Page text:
“No! Malefent you moron!” She was angry. “How dare you touch me? And why did you change my style, it was awesome before! Right?” the last word was a question.
“I swear to you, Vilae. I did not touch you.” Malefent looked into her eyes. They were not the same moss green he remembered. Her new eyes were a deep, deep violet that you could swear it was black. This saddened Malefent. “It’s a transformation!”
“Of course it is.” Walter made them both jump. “A transformation that you did, you scoundrel. You and your invisible hands.”
And it was true. Malefent looked at his hands and saw that they were invisible. “Are these… Am I…?” he trailed off.
“Yes, you might as well be a superhero.” Walter admitted with shame.
“No that can’t be true…it can’t!”
“Ha! If Malefent was a superhero, he could move those two doors just pointing at them. I bet you that! Plus he could fix my style which has been ruined!” Vilae jeered.
“Ok.” Malefent simply stated and pointed at the doors. They didn’t budge. Vilae laughed.
“See, I told yo—“She stopped abruptly as the doors swung open. They moved passed them and found a tiny shoe.
“Wow.” Malefent said.
“Wow.” Vilae said.
“Pa-lease! This shoe’s for a number two pencil!” Walter jeered and extracted a #2 pencil from his pocket. He picked up the shoe with the pencil and it fit perfectly.
“Wow.” Malefent and Vilae said but Walter was pointing at something else with the shoe pencil.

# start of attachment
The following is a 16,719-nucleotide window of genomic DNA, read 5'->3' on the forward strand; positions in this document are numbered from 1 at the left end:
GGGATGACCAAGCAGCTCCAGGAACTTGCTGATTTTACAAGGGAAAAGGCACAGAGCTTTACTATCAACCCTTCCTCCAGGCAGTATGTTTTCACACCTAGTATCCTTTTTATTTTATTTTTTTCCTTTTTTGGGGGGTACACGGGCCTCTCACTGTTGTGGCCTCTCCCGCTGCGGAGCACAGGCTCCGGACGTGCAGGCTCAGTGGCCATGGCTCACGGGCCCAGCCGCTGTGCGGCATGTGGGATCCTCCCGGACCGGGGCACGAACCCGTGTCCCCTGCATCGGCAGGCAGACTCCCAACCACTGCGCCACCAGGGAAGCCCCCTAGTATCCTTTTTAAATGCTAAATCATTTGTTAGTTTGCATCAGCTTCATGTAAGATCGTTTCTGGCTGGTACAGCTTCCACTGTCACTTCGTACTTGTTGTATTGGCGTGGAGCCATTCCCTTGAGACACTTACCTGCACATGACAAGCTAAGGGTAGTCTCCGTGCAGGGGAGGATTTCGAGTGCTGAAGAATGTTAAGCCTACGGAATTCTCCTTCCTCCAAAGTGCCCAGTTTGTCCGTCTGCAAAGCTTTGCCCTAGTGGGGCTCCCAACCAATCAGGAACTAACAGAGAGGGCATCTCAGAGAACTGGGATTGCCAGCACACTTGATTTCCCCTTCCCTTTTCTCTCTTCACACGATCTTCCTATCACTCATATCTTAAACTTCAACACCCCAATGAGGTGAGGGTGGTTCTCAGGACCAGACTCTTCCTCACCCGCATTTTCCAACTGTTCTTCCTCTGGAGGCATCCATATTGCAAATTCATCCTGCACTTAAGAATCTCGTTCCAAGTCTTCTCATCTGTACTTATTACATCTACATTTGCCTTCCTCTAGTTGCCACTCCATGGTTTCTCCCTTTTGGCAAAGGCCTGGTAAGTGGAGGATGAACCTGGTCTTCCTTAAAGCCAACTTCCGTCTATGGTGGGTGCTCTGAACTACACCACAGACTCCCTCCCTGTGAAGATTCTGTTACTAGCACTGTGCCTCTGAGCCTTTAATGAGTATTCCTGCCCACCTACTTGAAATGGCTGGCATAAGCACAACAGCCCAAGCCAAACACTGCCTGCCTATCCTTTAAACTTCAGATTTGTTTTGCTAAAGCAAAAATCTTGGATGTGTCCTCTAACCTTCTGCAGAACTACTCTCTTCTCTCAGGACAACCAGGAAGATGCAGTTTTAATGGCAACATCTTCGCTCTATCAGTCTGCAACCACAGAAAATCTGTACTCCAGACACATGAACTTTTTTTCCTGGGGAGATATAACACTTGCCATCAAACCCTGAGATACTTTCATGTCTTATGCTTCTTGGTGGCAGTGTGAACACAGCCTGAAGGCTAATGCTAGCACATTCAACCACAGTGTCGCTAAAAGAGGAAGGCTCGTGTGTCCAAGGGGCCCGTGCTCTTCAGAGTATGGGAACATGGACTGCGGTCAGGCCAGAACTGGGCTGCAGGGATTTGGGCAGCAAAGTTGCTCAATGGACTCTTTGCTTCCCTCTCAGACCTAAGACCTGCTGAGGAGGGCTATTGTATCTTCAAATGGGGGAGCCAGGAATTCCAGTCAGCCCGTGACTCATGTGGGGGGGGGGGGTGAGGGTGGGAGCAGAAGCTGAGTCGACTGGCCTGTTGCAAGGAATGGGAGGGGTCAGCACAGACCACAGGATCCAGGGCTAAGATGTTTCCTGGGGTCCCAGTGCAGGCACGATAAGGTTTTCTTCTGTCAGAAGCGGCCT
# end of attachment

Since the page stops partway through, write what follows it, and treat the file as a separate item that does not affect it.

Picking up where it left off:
“The periodic table of elements.” Malefent confirmed.
“We can see that, idiot. What we can’t see is some of the elements. Most of them are missing.” Vilae was still ireful.
“I know what’s missing! The Pythagorean Theorem!” Walter exclaimed.
“Walter, dear…” Vilae started.
“The Pythagorean Theorem. A squared plus B squared equals C squared. For any right triangle, the sum of the squares of the lengths of the legs equals the squares of the length of the hypotenuse.” Malefent spoke like a robot. Vilae and Walter were truly dumbfounded.
“That’s it!” Walter was the first one to get out of the trance. “The missing element is the element of surprise!”
“That’s not an element Walter.” Vilae said.
“Yeah it is! Look!” And it was true. There was a new element. Element number 113, symbol Sur. “And through some research, I found out that Malefent is not a superhero.”
“Ha! Told you!”
“Actually, it was a combination of salt, sulfur, sulfate, and soda. It made your hands invisible. You must have touched it somewhere.”
“So I’m not a superhero?” Malefent was disappointed.
“Nope, sad to say. The best you can do is wash your hands.” So Malefent left saddened.
“Look Malefent, a postcard from Walter! ‘Hello my good sister, Vilae and brother-in-law, Malefent. How are you? How’s your ventriloquist doing, Malefent? I watched one of your shows on Pay-Per View last night. It was fascinating. Well I’m all right here in Converse Academy. My researching has led to a new finding. C squared equals B squared plus A squared. How are you, Vilae? Is my nephew expected soon? Well goodbye for now! Walter.’ Isn’t that nice, Malefent?”
“It sure is.” Joe the puppet responded for Malefent.